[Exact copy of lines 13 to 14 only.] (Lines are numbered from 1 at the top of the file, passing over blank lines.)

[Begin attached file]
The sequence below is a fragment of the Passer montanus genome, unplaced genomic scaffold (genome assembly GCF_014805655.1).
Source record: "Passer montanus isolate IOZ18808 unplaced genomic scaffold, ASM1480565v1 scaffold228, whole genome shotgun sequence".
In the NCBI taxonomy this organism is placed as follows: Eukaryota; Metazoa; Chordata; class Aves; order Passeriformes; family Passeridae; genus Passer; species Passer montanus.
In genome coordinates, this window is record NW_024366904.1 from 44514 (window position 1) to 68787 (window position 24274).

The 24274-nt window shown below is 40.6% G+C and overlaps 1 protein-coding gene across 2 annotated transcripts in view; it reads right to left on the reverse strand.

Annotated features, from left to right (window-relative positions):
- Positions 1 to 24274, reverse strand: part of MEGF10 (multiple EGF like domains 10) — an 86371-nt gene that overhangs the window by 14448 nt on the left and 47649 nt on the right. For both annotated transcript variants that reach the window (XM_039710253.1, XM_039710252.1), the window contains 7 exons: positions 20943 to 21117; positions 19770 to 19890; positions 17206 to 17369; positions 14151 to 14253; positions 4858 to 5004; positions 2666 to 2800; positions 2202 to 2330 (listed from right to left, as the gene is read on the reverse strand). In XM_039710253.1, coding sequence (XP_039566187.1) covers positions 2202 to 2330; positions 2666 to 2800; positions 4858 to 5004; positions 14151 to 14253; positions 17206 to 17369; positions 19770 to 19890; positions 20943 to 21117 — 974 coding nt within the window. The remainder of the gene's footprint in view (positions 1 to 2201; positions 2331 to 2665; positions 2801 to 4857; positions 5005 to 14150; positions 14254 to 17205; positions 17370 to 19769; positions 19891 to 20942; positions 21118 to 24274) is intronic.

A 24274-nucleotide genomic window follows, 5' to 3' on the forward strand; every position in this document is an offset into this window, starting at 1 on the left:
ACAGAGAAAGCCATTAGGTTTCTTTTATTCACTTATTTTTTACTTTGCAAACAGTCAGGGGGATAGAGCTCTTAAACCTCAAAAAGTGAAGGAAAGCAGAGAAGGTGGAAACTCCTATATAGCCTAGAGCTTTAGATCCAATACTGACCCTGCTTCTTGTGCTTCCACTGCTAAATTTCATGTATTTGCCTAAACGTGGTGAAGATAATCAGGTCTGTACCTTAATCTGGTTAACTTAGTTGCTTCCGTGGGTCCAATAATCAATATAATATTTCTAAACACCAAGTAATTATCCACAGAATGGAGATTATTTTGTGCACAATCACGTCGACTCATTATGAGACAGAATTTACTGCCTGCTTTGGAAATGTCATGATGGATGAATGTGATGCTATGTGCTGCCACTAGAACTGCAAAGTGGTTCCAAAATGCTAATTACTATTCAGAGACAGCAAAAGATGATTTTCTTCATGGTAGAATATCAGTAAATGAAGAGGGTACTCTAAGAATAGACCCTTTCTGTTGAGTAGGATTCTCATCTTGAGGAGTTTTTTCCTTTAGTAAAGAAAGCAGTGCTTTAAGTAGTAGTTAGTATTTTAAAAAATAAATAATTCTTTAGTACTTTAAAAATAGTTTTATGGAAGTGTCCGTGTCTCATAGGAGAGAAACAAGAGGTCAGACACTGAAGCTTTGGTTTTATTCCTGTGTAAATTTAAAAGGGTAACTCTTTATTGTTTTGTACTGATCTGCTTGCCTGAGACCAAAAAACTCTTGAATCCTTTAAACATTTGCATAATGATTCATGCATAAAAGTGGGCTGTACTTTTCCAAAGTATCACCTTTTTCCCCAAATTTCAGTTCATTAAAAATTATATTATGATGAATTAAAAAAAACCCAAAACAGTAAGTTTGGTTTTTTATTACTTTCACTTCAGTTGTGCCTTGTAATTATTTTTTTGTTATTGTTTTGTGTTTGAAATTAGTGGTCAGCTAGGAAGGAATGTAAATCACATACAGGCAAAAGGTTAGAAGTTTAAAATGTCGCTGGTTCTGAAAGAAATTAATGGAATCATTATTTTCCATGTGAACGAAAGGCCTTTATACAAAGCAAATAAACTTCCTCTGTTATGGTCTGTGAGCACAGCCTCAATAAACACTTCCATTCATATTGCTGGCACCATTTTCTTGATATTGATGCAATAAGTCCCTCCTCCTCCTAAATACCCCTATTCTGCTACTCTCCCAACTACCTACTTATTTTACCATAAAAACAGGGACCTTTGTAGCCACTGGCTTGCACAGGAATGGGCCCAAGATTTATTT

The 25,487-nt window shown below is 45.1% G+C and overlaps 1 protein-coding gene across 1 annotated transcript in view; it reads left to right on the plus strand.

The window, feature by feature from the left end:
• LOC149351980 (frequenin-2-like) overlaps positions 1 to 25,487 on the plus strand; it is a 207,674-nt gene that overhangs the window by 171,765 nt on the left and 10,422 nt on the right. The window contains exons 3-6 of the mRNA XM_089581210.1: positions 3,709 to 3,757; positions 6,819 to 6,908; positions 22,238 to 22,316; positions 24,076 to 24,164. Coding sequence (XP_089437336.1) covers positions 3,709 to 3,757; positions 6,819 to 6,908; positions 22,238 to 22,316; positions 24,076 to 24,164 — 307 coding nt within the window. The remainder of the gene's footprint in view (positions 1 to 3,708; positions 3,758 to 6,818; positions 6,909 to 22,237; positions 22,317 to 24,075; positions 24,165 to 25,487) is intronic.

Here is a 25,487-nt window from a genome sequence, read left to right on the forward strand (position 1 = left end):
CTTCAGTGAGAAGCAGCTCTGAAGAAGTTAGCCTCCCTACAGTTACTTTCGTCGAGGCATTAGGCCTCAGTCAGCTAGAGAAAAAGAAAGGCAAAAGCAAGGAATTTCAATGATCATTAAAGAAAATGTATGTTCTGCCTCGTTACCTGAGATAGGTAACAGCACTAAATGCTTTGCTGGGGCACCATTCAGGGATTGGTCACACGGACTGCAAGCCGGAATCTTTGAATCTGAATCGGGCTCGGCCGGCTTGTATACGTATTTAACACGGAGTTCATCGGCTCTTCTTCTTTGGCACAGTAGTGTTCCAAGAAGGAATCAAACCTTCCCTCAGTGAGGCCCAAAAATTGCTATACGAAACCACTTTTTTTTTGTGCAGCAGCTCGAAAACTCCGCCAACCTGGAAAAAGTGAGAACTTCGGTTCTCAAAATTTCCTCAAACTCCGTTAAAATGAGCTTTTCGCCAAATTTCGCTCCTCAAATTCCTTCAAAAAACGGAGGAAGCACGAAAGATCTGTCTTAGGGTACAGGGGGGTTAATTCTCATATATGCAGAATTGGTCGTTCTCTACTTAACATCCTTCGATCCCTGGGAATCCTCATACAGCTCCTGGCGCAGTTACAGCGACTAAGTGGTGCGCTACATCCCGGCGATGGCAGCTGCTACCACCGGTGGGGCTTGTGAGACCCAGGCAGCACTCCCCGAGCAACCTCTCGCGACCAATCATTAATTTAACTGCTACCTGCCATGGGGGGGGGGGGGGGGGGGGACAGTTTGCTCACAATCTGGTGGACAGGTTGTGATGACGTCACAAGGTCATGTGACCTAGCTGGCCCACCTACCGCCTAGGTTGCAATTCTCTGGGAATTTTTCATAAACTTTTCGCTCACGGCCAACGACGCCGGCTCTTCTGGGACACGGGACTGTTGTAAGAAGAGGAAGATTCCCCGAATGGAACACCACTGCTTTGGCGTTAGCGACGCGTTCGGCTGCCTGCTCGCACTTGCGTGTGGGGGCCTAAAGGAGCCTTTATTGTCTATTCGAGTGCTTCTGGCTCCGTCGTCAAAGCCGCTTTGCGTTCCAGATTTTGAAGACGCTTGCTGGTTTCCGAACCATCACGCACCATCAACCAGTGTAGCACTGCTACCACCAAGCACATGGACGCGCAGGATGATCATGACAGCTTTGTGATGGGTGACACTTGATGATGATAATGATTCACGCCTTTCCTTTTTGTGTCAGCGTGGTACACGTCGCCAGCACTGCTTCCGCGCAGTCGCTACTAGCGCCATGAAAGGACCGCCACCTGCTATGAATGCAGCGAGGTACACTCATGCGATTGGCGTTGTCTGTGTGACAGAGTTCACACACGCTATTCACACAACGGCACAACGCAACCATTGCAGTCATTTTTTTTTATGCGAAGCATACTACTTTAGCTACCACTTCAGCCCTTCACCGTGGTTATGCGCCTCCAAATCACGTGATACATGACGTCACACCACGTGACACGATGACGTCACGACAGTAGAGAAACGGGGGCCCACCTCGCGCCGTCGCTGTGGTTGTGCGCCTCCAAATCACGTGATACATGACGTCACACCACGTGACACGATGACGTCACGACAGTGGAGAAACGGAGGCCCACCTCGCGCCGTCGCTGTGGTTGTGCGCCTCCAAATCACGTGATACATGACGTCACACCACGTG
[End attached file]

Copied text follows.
Here is a 25,487-nt window from a genome sequence, read left to right on the forward strand (position 1 = left end):
CTTCAGTGAGAAGCAGCTCTGAAGAAGTTAGCCTCCCTACAGTTACTTTCGTCGAGGCATTAGGCCTCAGTCAGCTAGAGAAAAAGAAAGGCAAAAGCAAGGAATTTCAATGATCATTAAAGAAAATGTATGTTCTGCCTCGTTACCTGAGATAGGTAACAGCACTAAATGCTTTGCTGGGGCACCATTCAGGGATTGGTCACACGGACTGCAAGCCGGAATCTTTGAATCTGAATCGGGCTCGGCCGGCTTGTATACGTATTTAACACGGAGTTCATCGGCTCTTCTTCTTTGGCACAGTAGTGTTCCAAGAAGGAATCAAACCTTCCCTCAGTGAGGCCCAAAAATTGCTATACGAAACCACTTTTTTTTTGTGCAGCAGCTCGAAAACTCCGCCAACCTGGAAAAAGTGAGAACTTCGGTTCTCAAAATTTCCTCAAACTCCGTTAAAATGAGCTTTTCGCCAAATTTCGCTCCTCAAATTCCTTCAAAAAACGGAGGAAGCACGAAAGATCTGTCTTAGGGTACAGGGGGGTTAATTCTCATATATGCAGAATTGGTCGTTCTCTACTTAACATCCTTCGATCCCTGGGAATCCTCATACAGCTCCTGGCGCAGTTACAGCGACTAAGTGGTGCGCTACATCCCGGCGATGGCAGCTGCTACCACCGGTGGGGCTTGTGAGACCCAGGCAGCACTCCCCGAGCAACCTCTCGCGACCAATCATTAATTTAACTGCTACCTGCCATGGGGGGGGGGGGGGGGGGGGACAGTTTGCTCACAATCTGGTGGACAGGTTGTGATGACGTCACAAGGTCATGTGACCTAGCTGGCCCACCTACCGCCTAGGTTGCAATTCTCTGGGAATTTTTCATAAACTTTTCGCTCACGGCCAACGACGCCGGCTCTTCTGGGACACGGGACTGTTGTAAGAAGAGGAAGATTCCCCGAATGGAACACCACTGCTTTGGCGTTAGCGACGCGTTCGGCTGCCTGCTCGCACTTGCGTGTGGGGGCCTAAAGGAGCCTTTATTGTCTATTCGAGTGCTTCTGGCTCCGTCGTCAAAGCCGCTTTGCGTTCCAGATTTTGAAGACGCTTGCTGGTTTCCGAACCATCACGCACCATCAACCAGTGTAGCACTGCTACCACCAAGCACATGGACGCGCAGGATGATCATGACAGCTTTGTGATGGGTGACACTTGATGATGATAATGATTCACGCCTTTCCTTTTTGTGTCAGCGTGGTACACGTCGCCAGCACTGCTTCCGCGCAGTCGCTACTAGCGCCATGAAAGGACCGCCACCTGCTATGAATGCAGCGAGGTACACTCATGCGATTGGCGTTGTCTGTGTGACAGAGTTCACACACGCTATTCACACAACGGCACAACGCAACCATTGCAGTCATTTTTTTTTATGCGAAGCATACTACTTTAGCTACCACTTCAGCCCTTCACCGTGGTTATGCGCCTCCAAATCACGTGATACATGACGTCACACCACGTGACACGATGACGTCACGACAGTAGAGAAACGGGGGCCCACCTCGCGCCGTCGCTGTGGTTGTGCGCCTCCAAATCACGTGATACATGACGTCACACCACGTGACACGATGACGTCACGACAGTGGAGAAACGGAGGCCCACCTCGCGCCGTCGCTGTGGTTGTGCGCCTCCAAATCACGTGATACATGACGTCACACCACGTG